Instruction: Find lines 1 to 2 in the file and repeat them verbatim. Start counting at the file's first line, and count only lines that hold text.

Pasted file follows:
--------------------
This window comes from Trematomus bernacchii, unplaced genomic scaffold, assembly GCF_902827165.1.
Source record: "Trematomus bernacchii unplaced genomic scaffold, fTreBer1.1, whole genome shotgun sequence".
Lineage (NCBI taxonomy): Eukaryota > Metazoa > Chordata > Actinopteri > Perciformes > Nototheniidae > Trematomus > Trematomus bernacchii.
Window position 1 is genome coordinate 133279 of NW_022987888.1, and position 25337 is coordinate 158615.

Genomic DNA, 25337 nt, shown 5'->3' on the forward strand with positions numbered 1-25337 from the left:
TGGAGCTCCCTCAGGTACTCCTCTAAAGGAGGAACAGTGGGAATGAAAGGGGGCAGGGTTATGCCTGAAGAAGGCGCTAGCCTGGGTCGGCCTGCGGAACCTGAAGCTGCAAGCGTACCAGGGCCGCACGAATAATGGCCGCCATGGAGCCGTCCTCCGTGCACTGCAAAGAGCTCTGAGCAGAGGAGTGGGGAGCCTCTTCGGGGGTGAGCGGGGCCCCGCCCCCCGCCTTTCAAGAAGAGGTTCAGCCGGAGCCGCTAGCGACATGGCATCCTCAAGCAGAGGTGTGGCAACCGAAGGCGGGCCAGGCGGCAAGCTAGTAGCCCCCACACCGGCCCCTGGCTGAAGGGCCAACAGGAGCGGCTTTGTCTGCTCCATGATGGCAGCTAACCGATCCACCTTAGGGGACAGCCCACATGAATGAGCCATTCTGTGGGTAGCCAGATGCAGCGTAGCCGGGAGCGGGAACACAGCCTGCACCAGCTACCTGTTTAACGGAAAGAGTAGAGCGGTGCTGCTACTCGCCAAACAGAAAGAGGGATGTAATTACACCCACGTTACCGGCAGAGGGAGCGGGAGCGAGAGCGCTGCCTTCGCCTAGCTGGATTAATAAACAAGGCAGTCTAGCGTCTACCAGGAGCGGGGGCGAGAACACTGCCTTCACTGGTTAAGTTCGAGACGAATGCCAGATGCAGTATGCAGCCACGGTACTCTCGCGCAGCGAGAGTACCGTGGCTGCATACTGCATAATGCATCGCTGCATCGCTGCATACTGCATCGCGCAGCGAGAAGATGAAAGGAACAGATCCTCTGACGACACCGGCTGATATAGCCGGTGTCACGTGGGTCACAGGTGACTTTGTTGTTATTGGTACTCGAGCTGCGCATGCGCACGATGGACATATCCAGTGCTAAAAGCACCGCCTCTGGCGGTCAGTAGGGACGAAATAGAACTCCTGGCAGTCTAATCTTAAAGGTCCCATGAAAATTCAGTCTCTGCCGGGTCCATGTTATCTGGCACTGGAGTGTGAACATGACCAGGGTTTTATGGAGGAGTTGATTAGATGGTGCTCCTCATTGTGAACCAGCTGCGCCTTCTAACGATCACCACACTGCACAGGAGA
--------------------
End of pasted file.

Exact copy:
This window comes from Trematomus bernacchii, unplaced genomic scaffold, assembly GCF_902827165.1.
Source record: "Trematomus bernacchii unplaced genomic scaffold, fTreBer1.1, whole genome shotgun sequence".